'Casual attitude to rules' led to fatal gyrocopter crash

File photo / Thinkstock
File photo / Thinkstock

A handling error and "casual attitude to CAA rules'' were factors leading to a gyrocopter crash which killed two men in Taranaki, a coroner has found.

Stephen John Chubb, 51, and Neville Ronald Adlam, 70, died instantly from multiple injuries when the small aircraft crashed at Hawera Aerodrome in November 2009.

A possible medical event may have also been a factor which led to the fatal handling error, Coroner Carla na Nagara found.

On the morning of the crash, the two men had completed several take-offs and landings from the Aerodrome in the UFO HeliThurster gyrocopter ZK-RAZ, belonging to Mr Adlam.

They initially flew with Mr Chubb in the pilot's seat and Mr Adlam observing, then swapped seats and Mr Adlam completed several circuits as pilot.

The aircraft was then observed by a nearby farmer, Tanant Lester, dropping low and tilting to the left. He said the craft was making a ``chud chud'' noise, and kept veering left until it went nose-first into the ground.

Both men were killed on impact from multiple injuries sustained. Neither were under the influence of drugs or alcohol, but Mr Adlam had an underlying heart condition.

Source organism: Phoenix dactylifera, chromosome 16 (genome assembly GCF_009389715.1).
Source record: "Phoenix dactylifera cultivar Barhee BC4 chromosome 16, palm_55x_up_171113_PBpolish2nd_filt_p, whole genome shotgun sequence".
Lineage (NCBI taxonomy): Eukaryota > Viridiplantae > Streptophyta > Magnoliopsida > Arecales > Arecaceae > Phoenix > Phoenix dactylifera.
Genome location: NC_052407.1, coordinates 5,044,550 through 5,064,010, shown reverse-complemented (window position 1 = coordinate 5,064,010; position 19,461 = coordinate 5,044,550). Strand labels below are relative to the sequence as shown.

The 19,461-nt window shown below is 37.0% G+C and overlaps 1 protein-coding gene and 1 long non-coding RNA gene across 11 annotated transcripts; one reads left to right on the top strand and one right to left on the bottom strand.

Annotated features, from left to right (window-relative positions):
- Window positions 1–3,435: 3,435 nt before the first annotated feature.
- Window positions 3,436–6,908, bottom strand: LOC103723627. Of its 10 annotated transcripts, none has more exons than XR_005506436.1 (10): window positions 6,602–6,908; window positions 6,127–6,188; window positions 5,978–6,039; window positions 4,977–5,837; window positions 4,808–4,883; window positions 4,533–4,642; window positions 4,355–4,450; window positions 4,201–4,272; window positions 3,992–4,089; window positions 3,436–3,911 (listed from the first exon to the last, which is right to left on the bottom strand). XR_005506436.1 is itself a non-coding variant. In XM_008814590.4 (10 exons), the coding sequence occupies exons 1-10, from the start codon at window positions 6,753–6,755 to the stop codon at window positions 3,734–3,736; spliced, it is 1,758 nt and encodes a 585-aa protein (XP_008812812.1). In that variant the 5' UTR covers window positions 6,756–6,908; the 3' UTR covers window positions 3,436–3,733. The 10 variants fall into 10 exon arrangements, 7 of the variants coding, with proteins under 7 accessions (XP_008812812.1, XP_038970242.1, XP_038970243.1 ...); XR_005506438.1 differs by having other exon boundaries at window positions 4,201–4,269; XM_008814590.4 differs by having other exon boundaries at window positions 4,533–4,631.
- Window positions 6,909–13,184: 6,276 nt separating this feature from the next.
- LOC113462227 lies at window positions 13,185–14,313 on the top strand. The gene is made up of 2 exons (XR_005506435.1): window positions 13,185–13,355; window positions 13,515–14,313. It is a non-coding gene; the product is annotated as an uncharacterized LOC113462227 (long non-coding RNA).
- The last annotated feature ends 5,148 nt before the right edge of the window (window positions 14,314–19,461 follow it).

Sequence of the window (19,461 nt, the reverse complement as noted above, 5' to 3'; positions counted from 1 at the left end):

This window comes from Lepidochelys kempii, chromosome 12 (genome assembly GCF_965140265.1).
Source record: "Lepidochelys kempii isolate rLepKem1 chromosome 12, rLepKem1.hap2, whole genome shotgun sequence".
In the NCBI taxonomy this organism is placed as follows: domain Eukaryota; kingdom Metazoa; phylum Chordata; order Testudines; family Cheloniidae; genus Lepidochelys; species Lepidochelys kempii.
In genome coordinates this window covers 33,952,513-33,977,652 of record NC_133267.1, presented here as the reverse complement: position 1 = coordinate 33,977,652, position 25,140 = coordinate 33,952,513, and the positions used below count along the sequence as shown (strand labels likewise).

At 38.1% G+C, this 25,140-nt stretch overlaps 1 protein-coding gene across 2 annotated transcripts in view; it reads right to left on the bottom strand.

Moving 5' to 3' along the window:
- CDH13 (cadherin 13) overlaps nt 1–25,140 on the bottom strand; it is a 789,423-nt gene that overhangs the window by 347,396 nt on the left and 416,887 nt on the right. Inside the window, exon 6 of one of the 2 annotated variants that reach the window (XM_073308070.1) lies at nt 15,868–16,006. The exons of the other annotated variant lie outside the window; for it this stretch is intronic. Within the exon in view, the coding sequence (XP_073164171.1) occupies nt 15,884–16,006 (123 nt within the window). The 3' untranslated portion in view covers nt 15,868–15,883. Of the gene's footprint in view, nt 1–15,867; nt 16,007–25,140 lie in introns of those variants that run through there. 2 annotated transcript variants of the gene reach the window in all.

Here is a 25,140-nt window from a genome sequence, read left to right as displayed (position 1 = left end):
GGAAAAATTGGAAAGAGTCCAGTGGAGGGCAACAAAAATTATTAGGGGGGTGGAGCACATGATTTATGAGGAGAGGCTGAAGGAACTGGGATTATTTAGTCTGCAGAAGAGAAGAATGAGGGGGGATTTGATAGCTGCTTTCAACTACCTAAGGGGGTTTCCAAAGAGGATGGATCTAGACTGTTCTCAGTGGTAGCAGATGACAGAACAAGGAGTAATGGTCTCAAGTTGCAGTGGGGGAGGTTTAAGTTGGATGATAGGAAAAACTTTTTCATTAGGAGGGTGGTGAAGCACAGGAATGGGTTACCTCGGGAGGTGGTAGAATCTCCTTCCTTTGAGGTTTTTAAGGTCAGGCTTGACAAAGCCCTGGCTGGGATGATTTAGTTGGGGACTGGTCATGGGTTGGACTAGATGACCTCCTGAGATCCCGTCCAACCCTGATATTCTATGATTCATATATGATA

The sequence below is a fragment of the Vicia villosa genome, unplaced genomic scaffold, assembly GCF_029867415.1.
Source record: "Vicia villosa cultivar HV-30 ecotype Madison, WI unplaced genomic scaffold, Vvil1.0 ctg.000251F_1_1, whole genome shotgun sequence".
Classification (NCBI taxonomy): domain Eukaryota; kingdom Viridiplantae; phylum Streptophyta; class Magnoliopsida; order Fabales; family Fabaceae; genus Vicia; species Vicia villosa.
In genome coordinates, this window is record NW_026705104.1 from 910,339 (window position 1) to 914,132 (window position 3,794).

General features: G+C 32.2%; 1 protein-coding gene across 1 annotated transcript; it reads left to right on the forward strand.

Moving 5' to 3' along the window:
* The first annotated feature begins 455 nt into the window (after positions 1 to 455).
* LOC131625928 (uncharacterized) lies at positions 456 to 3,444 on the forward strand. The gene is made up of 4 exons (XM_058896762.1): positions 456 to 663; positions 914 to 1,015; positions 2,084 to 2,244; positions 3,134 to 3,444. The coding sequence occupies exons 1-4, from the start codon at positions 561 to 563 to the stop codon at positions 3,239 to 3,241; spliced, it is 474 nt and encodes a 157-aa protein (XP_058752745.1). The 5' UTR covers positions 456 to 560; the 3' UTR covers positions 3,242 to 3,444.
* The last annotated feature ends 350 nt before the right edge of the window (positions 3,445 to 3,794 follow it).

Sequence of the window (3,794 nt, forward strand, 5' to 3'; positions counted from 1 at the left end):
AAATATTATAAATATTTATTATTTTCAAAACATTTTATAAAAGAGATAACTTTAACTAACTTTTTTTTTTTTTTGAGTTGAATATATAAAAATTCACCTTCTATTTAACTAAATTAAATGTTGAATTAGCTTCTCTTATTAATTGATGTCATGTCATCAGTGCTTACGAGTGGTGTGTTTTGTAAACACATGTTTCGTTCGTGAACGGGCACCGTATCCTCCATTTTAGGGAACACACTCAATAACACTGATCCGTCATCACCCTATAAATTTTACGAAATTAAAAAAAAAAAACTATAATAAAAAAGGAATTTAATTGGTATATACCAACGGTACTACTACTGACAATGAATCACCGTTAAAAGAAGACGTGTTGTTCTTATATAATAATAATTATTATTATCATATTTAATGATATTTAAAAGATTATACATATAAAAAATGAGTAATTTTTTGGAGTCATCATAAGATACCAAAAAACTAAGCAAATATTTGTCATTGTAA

An investigation by the Civil Aviation Authority (CAA) found there was no mechanical problem with the gyrocopter, and the crash was caused by a ``bunt over'' or ``power push over''.

``This occurs when the gyrocopter effectively stops flying due to airflow going over the top of the rotor blades, rather than up through them.''

A gyrocopter is powered by air moving through the rotors rather than by an engine.

CAA investigator Alan Moselen said the bunt over could occur if the pilot pushed the control stick forward too rapidly.

Coroner na Nagara said the reasons for the handling error which led to the bunt over could not be established, but given Mr Adlam's significant medical history, a medical event could not be discounted.

It was also noted that Mr Chubb, although very experienced, was not a trained and qualified instructor and should not have been instructing Mr Adlam.

He was also not a qualified test pilot, and the gyroscope had not yet undergone its required 10 hours of test pilot flying.

Coroner na Nagara said Mr Chubb more than likely lacked the knowledge and experience needed to intervene to regain control of the aircraft.

"This case reflects a very casual attitude to CAA rules, to the pilots' peril. While I have no doubt both men were experienced pilots, had they coupled their experience with respect for rules governing flight - and pilot instruction - they may not have died as they did that day.''

After the crash, the CAA started a project to review gyrocopter operations and rules.

- APNZ

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